In 2008, less than 1 percent of physicians had a third-party-free practice. The number increased to 7.2 percent in 2014, and 13.3 percent are planning to make the transition soon, authors report.
The Ear and Balance Institute of Covington, La., made the transition gradually, starting with opting out of Medicare. The decision was made when Medicare cut the allowed payment for the practice’s most important diagnostic test, electronystamography (ENG), to below cost. Rather than cutting the quality of the test, or declining to see dizzy patients, Gianoli decided to opt out and charge an adequate but reasonable fee. Revenues increased, he states.
Each time the practice cut out an insurance contract, revenues dropped for a time, but so did overhead.
The advantage to patients is that they see a fully qualified, experienced physician, who can devote as much time as is needed. Patients always know the cost ahead of time; there are no surprises, authors state.
The main reason for NOT having a third-party-free practice is a desire to make more money. An insurance mill is far more lucrative, Gianoli observes. The transition can be challenging and scary, but the practice is ultimately very rewarding.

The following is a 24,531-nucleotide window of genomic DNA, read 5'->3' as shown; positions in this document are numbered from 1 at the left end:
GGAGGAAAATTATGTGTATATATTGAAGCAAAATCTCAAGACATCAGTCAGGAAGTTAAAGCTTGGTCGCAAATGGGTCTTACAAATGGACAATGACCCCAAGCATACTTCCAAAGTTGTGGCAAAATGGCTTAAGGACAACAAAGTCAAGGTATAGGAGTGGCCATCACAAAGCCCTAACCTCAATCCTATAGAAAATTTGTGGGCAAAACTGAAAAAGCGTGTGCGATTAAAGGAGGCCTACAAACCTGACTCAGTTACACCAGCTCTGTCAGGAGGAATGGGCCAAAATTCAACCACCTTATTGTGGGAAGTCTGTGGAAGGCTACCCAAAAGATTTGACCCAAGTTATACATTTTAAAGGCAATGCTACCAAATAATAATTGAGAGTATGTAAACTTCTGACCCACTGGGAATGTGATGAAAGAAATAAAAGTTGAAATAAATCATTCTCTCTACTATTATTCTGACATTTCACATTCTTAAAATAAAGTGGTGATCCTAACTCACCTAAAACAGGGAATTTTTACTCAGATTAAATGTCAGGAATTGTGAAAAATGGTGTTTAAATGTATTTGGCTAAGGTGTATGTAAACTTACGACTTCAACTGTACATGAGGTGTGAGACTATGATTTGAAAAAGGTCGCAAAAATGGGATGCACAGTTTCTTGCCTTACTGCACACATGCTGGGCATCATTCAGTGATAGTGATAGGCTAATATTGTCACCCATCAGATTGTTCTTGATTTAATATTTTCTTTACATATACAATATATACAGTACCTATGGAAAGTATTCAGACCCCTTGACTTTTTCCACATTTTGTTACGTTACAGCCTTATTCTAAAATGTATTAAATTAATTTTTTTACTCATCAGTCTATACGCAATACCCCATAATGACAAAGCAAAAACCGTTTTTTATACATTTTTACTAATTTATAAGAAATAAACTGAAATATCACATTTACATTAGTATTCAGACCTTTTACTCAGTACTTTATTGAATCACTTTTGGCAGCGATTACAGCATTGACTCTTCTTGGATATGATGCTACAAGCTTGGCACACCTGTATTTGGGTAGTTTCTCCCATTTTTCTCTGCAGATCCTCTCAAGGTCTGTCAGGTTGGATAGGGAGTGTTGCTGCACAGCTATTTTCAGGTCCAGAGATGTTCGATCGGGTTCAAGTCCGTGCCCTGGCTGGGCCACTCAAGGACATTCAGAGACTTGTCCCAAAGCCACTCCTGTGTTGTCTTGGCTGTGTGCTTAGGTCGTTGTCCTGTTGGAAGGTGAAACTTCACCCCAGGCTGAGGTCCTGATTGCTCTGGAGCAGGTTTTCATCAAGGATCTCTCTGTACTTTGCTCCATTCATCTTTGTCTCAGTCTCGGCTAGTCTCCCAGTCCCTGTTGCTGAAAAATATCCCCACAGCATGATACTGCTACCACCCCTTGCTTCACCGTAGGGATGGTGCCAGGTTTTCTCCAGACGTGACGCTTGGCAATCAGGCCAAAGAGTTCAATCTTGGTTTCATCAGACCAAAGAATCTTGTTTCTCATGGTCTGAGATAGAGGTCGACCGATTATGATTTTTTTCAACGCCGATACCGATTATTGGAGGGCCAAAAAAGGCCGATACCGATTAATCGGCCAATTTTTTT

Authors conclude: “A private third-party-free practice is the best way to preserve the integrity of the medical profession and the sacred patient-physician relationship.”
The Journal of American Physicians and Surgeons is published by the Association of American Physicians and Surgeons (AAPS), a national organization representing physicians in all specialties since 1943.
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